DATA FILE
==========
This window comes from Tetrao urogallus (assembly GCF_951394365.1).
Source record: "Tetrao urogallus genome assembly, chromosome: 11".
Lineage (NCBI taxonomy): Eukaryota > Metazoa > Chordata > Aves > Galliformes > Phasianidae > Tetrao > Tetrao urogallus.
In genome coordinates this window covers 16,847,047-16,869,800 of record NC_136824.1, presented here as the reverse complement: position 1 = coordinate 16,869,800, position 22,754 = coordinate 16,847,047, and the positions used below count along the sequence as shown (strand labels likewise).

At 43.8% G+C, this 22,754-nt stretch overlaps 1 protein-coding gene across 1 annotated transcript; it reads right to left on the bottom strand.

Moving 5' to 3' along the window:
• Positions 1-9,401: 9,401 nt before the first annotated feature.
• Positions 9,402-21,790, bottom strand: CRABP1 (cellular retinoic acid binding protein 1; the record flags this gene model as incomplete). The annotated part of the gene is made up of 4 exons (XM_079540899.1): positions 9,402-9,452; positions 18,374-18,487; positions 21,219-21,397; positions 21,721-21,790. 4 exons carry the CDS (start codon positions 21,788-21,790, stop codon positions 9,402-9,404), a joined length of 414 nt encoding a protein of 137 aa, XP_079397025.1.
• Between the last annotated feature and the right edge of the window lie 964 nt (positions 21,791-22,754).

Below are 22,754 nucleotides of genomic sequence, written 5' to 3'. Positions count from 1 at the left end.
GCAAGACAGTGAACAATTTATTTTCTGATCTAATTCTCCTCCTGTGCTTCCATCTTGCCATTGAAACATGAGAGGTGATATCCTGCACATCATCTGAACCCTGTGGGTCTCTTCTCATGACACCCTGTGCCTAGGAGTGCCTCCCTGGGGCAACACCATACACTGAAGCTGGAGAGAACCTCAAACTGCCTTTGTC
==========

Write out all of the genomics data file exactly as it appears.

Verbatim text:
This window comes from Tetrao urogallus (assembly GCF_951394365.1).
Source record: "Tetrao urogallus genome assembly, chromosome: 11".
Lineage (NCBI taxonomy): Eukaryota > Metazoa > Chordata > Aves > Galliformes > Phasianidae > Tetrao > Tetrao urogallus.
In genome coordinates this window covers 16,847,047-16,869,800 of record NC_136824.1, presented here as the reverse complement: position 1 = coordinate 16,869,800, position 22,754 = coordinate 16,847,047, and the positions used below count along the sequence as shown (strand labels likewise).

At 43.8% G+C, this 22,754-nt stretch overlaps 1 protein-coding gene across 1 annotated transcript; it reads right to left on the bottom strand.

Moving 5' to 3' along the window:
• Positions 1-9,401: 9,401 nt before the first annotated feature.
• Positions 9,402-21,790, bottom strand: CRABP1 (cellular retinoic acid binding protein 1; the record flags this gene model as incomplete). The annotated part of the gene is made up of 4 exons (XM_079540899.1): positions 9,402-9,452; positions 18,374-18,487; positions 21,219-21,397; positions 21,721-21,790. 4 exons carry the CDS (start codon positions 21,788-21,790, stop codon positions 9,402-9,404), a joined length of 414 nt encoding a protein of 137 aa, XP_079397025.1.
• Between the last annotated feature and the right edge of the window lie 964 nt (positions 21,791-22,754).

Below are 22,754 nucleotides of genomic sequence, written 5' to 3'. Positions count from 1 at the left end.
GCAAGACAGTGAACAATTTATTTTCTGATCTAATTCTCCTCCTGTGCTTCCATCTTGCCATTGAAACATGAGAGGTGATATCCTGCACATCATCTGAACCCTGTGGGTCTCTTCTCATGACACCCTGTGCCTAGGAGTGCCTCCCTGGGGCAACACCATACACTGAAGCTGGAGAGAACCTCAAACTGCCTTTGTC